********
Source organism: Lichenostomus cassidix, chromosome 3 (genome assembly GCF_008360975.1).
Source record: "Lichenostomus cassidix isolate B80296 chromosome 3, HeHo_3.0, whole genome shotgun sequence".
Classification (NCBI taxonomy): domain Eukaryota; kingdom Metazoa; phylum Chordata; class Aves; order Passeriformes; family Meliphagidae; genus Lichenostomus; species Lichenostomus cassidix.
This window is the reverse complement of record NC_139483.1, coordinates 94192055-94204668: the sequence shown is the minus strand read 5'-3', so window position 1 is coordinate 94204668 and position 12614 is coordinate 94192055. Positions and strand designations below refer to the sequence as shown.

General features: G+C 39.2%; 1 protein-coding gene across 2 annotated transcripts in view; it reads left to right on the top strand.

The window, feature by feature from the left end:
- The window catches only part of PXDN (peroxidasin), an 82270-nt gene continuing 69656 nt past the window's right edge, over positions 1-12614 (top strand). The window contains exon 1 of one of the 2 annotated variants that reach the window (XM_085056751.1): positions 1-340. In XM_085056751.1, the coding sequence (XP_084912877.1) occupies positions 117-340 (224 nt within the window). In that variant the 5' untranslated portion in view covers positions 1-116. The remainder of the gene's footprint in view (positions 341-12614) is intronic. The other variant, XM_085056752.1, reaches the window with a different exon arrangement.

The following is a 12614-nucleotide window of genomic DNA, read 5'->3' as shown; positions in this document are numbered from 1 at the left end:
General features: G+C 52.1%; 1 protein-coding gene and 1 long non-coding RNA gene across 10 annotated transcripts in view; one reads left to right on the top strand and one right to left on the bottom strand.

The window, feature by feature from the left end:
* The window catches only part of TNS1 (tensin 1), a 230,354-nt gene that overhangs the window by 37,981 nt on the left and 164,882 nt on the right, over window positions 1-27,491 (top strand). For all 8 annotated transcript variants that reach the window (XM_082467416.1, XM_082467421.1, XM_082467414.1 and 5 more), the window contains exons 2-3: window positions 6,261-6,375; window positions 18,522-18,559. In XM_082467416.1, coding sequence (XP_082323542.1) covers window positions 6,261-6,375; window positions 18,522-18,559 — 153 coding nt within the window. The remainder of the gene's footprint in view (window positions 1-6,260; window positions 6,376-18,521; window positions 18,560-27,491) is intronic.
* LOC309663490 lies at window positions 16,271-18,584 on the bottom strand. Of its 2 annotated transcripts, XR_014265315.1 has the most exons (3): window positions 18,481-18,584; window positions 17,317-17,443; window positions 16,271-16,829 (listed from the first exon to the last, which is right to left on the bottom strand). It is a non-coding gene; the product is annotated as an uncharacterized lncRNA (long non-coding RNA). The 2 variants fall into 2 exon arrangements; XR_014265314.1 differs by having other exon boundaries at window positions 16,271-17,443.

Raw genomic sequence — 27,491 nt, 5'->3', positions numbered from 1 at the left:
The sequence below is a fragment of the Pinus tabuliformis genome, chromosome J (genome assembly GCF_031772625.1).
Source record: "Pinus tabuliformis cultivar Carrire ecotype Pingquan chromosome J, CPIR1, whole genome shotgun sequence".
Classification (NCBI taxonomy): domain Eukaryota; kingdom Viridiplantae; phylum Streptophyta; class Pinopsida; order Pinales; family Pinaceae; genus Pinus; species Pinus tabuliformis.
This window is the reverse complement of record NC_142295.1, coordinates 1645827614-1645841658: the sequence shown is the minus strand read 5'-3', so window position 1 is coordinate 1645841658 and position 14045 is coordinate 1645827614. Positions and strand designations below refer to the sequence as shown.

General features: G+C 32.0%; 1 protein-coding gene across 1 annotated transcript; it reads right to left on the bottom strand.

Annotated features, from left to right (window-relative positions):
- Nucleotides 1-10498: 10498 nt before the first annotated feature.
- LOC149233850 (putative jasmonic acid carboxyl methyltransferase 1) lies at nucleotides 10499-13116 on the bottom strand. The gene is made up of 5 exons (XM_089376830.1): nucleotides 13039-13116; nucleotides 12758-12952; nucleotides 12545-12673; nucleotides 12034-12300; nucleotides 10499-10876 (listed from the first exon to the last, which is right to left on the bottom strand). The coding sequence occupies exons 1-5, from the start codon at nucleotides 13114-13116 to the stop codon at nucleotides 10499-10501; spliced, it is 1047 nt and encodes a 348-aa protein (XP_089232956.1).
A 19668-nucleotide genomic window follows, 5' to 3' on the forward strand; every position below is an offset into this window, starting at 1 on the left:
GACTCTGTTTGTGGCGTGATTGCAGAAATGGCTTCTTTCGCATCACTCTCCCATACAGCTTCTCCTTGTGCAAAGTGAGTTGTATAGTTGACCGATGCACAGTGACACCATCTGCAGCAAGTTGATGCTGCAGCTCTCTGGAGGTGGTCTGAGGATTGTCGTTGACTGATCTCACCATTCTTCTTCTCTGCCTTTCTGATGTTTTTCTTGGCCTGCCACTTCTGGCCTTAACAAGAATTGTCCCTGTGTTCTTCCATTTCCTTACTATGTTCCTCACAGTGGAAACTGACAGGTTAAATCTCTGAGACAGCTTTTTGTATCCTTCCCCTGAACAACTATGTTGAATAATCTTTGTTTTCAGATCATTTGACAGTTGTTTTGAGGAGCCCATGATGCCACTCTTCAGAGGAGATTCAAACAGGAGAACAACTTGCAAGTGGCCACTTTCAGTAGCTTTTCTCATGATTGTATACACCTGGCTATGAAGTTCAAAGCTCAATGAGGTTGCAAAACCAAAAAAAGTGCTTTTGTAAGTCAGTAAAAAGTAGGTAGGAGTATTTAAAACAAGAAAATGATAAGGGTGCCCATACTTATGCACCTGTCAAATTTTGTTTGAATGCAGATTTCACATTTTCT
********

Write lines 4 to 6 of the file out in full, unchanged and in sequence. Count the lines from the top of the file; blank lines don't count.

This window is the reverse complement of record NC_139483.1, coordinates 94192055-94204668: the sequence shown is the minus strand read 5'-3', so window position 1 is coordinate 94204668 and position 12614 is coordinate 94192055. Positions and strand designations below refer to the sequence as shown.

General features: G+C 39.2%; 1 protein-coding gene across 2 annotated transcripts in view; it reads left to right on the top strand.

The window, feature by feature from the left end: